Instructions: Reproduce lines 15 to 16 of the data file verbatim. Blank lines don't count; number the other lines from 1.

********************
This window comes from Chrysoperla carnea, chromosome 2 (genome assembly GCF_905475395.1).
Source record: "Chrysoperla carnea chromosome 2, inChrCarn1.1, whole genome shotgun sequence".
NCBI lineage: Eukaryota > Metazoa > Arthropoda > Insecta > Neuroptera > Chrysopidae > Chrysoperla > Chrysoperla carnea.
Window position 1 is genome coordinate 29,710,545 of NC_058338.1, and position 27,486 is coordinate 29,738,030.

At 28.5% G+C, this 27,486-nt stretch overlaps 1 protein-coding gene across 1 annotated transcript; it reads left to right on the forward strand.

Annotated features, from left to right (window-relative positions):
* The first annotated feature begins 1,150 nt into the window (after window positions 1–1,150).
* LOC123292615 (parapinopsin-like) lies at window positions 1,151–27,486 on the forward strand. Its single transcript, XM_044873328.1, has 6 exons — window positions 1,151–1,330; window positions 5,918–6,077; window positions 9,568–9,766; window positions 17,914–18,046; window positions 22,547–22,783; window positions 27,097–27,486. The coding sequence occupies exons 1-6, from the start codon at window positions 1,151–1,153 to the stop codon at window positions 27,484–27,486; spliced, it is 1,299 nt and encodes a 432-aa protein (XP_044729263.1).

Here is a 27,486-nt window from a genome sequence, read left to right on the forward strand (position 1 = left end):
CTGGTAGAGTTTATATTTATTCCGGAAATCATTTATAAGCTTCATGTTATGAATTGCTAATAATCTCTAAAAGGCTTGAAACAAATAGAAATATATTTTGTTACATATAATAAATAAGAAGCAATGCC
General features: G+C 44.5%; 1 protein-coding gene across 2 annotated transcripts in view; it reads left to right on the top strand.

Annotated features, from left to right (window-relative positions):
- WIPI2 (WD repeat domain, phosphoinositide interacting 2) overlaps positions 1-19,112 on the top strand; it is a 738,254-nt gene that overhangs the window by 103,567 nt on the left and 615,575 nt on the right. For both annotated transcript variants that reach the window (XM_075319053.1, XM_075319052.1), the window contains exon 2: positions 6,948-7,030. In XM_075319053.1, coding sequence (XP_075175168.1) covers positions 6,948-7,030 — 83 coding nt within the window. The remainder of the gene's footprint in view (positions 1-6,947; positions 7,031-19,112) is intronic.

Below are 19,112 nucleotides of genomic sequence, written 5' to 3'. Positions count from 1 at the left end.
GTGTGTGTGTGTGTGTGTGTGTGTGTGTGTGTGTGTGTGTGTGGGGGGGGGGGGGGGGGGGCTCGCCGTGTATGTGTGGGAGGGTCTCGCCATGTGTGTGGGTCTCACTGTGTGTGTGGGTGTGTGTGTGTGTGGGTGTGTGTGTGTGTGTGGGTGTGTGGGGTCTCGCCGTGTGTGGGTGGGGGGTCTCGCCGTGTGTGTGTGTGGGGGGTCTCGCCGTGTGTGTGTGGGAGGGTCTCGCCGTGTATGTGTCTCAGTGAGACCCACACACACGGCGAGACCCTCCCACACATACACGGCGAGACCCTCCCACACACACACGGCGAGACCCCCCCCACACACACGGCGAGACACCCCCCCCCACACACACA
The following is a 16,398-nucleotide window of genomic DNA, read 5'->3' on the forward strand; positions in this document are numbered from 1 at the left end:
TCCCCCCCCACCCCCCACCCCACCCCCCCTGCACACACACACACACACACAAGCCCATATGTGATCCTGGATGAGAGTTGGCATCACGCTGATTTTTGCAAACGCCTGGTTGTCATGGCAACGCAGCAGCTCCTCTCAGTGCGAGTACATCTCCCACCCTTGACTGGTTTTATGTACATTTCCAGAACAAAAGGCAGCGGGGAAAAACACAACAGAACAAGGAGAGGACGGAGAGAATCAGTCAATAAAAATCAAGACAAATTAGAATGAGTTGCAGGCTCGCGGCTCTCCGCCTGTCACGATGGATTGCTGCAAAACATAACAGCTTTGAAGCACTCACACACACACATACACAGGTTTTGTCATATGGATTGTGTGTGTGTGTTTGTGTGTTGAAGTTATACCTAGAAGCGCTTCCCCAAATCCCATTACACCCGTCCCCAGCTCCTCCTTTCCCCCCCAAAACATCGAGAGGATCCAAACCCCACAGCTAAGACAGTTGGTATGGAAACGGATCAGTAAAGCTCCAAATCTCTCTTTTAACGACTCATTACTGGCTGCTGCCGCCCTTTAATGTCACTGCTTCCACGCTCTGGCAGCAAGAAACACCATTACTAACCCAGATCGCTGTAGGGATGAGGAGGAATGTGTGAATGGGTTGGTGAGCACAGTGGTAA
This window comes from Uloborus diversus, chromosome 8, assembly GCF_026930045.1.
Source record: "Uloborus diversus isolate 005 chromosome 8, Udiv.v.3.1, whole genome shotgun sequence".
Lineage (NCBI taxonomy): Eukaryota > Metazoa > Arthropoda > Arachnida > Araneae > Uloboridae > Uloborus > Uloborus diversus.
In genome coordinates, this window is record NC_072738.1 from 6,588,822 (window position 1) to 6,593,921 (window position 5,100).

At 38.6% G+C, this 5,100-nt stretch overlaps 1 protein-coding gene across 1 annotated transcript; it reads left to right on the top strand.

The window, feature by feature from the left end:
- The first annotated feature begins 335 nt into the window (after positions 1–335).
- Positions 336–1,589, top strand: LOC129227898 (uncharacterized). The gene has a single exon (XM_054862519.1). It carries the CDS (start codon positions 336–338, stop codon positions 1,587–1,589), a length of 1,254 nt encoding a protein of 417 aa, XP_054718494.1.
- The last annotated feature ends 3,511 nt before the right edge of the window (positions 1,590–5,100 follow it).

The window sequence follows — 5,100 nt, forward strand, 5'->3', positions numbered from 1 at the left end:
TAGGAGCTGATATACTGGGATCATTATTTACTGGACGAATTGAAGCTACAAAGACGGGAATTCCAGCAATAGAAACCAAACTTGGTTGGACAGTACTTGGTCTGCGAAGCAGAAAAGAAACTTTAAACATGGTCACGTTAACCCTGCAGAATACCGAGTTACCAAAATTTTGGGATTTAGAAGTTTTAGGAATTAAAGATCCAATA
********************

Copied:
GTGTGTGTGTGTGTGTGTGTGTGTGTGTGTGTGTGTGTGTGTGGGGGGGGGGGGGGGGGGGCTCGCCGTGTATGTGTGGGAGGGTCTCGCCATGTGTGTGGGTCTCACTGTGTGTGTGGGTGTGTGTGTGTGTGGGTGTGTGTGTGTGTGTGGGTGTGTGGGGTCTCGCCGTGTGTGGGTGGGGGGTCTCGCCGTGTGTGTGTGTGGGGGGTCTCGCCGTGTGTGTGTGGGAGGGTCTCGCCGTGTATGTGTCTCAGTGAGACCCACACACACGGCGAGACCCTCCCACACATACACGGCGAGACCCTCCCACACACACACGGCGAGACCCCCCCCACACACACGGCGAGACACCCCCCCCCACACACACA
The following is a 16,398-nucleotide window of genomic DNA, read 5'->3' on the forward strand; positions in this document are numbered from 1 at the left end: